I found that photo on Facebook a while back, with the following caption:

This photo was posted on STFU, Conservatives Tumblr page last night [here]. The reason why I’m sharing it is not because of the photo itself (which is epic in it’s [sic] own right), but for the comments it generated.

One person wrote, “but then again, its kind like putting a meat suit on and telling a shark not to eat you”.

STFU responded (with bolded text):

We (men) are not fucking sharks!

We are not rabid animals living off of pure instinct

We are capable of rational thinking and understanding.

Just because someone is cooking food doesn’t mean you’re entitled to eat it.

Just because a banker is counting money doesn’t mean you’re being given free money.

Just because a person is naked doesn’t mean you’re entitled to fuck them.

You are not entitled to someone else’s body just because it’s exposed.

What is so fucking difficult about this concept?

Bravo.

Indeed. Also, Laura Jedeed has some really excellent comments on rape and this image too.

Happily, the rights of women in western countries are more widely recognized and better protected today than at any other time in human history. That’s a huge achievement, and part of why I’m grateful to live in modern America.

However, more progress awaits us. One example was in the news last year:

A recent court case just exposed a barbarity in California law, namely that it’s not rape to trick an unmarried woman into sleeping with you by pretending to be her boyfriend.

Julio Morales was convicted and sentenced to three years in state prison for entering an 18-year-old woman’s bedroom and instigating sex with her while she was asleep after a night of drinking at a house party in 2009. According to prosecutors, it wasn’t until “light coming through a crack in the bedroom door illuminated the face of the person having sex with her” that she realized Morales wasn’t her boyfriend. Holy shit.

But a panel of judges overturned the conviction this week because of a law from 1872 that doesn’t give women the same protections as married women because, as we all know, single women are always down for nonconsensual sex, even when they’re asleep and/or purposefully tricked into the act.

The court admitted that “If the woman had been married and the man had impersonated her husband” it would be rape. But since there was no ring on her finger, it’s not!

Eugene Volokh had some comments here. I agree that rape by fraud shouldn’t be a punishable offense, except in cases of impersonation of a lover or spouse. (I’m not sure of the case of mere friends.) As Eugene says of such impersonation:

It is, thankfully, apparently a rare sort of lie; it is very far outside the normal level of dishonesty that people expect might happen in their relationships; it is one for which there is no plausible justification or mitigation; and criminalizing it is unlikely to sweep in the garden variety lies that, unfortunately, often appear in people’s sexual and romantic lives.

California law obviously needs to be updated.

Here’s another example. The 2012 election was replete with politicians making ridiculous and offensive comments about rape in order to rationalize their across-the-board opposition to abortion. Most notable was Todd Akin’s justification for denying abortions to women pregnant due to rape:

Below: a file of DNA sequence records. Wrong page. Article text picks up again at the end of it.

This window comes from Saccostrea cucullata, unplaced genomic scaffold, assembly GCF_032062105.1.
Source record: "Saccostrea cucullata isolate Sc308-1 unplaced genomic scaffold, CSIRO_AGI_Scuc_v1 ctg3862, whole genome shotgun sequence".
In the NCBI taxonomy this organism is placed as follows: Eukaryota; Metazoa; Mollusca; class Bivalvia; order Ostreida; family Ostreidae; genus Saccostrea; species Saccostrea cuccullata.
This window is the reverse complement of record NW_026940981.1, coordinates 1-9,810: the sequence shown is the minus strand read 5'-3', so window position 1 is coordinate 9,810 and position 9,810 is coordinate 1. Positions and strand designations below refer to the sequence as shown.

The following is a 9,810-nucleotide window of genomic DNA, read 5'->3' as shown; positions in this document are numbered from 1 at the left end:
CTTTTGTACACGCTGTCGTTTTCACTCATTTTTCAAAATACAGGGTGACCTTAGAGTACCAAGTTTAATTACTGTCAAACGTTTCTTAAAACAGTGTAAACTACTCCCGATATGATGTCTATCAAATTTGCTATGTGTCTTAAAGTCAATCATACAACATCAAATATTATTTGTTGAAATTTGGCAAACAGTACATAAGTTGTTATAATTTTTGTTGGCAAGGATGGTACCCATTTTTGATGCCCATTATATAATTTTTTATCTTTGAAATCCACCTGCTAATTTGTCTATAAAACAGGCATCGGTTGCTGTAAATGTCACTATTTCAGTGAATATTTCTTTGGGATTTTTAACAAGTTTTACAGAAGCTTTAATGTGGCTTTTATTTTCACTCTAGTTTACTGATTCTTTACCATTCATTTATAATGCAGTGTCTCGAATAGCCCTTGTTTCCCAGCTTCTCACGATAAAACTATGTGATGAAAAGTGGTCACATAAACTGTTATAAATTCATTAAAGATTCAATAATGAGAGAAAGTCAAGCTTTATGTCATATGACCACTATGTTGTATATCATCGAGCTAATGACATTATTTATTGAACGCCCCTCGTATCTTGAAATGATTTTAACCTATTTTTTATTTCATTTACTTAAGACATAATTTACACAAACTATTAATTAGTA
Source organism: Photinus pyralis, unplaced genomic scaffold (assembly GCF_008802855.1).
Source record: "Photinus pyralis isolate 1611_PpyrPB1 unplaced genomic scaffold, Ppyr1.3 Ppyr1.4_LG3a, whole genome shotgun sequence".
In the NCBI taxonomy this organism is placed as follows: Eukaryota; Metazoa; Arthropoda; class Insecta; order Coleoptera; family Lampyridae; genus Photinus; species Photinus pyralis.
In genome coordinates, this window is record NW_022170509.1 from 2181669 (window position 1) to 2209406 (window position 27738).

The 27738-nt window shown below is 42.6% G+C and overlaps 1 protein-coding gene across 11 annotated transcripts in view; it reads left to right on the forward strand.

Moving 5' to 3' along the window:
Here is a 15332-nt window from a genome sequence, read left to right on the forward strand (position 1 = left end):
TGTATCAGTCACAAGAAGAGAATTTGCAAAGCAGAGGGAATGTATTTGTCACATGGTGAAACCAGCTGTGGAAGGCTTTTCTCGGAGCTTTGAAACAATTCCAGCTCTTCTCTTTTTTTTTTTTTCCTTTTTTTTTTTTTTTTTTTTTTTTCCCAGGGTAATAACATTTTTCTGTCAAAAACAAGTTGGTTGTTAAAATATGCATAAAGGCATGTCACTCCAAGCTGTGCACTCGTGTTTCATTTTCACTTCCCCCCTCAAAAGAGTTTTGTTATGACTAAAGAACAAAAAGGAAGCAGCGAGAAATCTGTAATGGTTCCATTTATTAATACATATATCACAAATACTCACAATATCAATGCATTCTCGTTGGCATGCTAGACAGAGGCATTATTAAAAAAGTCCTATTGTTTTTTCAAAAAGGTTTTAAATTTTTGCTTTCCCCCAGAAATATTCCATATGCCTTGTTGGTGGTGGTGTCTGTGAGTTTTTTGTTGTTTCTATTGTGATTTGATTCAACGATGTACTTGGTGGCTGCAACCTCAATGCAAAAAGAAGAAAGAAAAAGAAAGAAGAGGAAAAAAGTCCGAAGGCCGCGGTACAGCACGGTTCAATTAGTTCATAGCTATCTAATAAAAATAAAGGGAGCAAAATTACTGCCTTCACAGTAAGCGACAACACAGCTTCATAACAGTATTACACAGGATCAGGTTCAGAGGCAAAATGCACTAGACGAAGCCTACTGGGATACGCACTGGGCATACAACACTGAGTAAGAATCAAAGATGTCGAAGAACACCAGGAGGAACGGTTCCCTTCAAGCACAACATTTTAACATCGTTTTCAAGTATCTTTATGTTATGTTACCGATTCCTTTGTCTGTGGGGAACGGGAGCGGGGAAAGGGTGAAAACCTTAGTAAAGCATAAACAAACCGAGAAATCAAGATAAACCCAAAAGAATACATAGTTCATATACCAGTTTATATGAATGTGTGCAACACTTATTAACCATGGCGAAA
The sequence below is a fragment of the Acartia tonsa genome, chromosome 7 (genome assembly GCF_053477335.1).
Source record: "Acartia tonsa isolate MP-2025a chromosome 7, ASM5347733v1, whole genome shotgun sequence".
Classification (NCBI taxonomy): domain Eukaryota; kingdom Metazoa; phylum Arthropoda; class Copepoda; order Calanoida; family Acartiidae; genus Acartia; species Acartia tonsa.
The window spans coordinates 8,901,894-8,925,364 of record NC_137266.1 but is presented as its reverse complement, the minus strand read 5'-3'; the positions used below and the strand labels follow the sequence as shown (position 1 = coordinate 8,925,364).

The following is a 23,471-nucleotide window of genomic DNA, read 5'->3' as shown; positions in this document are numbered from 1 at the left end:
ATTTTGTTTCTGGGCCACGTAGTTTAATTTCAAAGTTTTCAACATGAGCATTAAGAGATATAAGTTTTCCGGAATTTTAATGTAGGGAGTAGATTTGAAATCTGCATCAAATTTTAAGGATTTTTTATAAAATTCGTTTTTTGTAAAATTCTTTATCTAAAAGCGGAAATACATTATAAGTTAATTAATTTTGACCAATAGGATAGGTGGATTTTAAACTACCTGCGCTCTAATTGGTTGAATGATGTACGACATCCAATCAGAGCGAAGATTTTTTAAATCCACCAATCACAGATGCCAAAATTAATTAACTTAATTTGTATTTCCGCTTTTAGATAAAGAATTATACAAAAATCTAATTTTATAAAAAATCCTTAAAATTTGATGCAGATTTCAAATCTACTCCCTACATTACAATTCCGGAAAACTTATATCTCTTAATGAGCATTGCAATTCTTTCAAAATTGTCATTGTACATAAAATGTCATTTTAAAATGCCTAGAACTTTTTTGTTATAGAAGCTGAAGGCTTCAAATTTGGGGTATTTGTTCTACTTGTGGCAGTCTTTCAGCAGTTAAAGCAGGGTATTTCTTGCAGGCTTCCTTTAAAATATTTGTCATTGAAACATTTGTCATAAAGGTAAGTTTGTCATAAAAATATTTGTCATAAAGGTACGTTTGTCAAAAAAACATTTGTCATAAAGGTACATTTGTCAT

… from what I understand from doctors, that’s really rare. If it’s a legitimate rape, the female body has ways to try to shut that whole thing down. But let’s assume that maybe that didn’t work or something. I think there should be some punishment, but the punishment ought to be on the rapist and not attacking the child.

Conservatives need to recognize that forced pregnancy — not just pregnancy due to rape but any unwanted pregnancy — is a morally abhorrent violation of rights, not a gift from God.

Alas, the third example hits closer to home for me. In a February 2012 podcast, Leonard Peikoff said that a man is entitled to force himself on a woman if she has a few drinks with him and then goes up to his hotel room. Thankfully, he corrected that a few weeks later, but only in part. By a rather strange analysis, Peikoff concluded that a woman cannot withdraw consent after penetration. In reality, that means that the man can do whatever he pleases to the woman after penetration, even as she kicks and screams and yells and cries in protest. That’s seriously, seriously wrong — and dangerous too.

On a more positive note, you’ll find my own views on the nature and limits of consent in sex in this podcast. (It’s a pretty lengthy discussion… about over 40 minutes.)

Ultimately, my point here is that the rights of women matter — and they’re not yet fully protected. The image at the top of this post reminds us of that. The fact that she’s half-naked doesn’t make her any less of a person with the absolute right to forbid another person access to her body.

That’s a lesson that some people still need to learn, unfortunately.

Jan 092014
 

Lately, I’ve gotten a slew of hits to this video from Philosophy in Action: Should a man unwilling to be a father have to pay child support? It’s now gotten nearly 5,000 views. Nice!

That’s awesome. Alas, awesome often comes paired with crazy, such as this comment:

Let’s think about this bit — “If a woman steals a mans seed without his consent, does she have a right to live?” — for a moment.

First, I’m pretty sure that a man voluntarily gives his “seed” to a woman in having sex with her. That’s rather the point, in fact.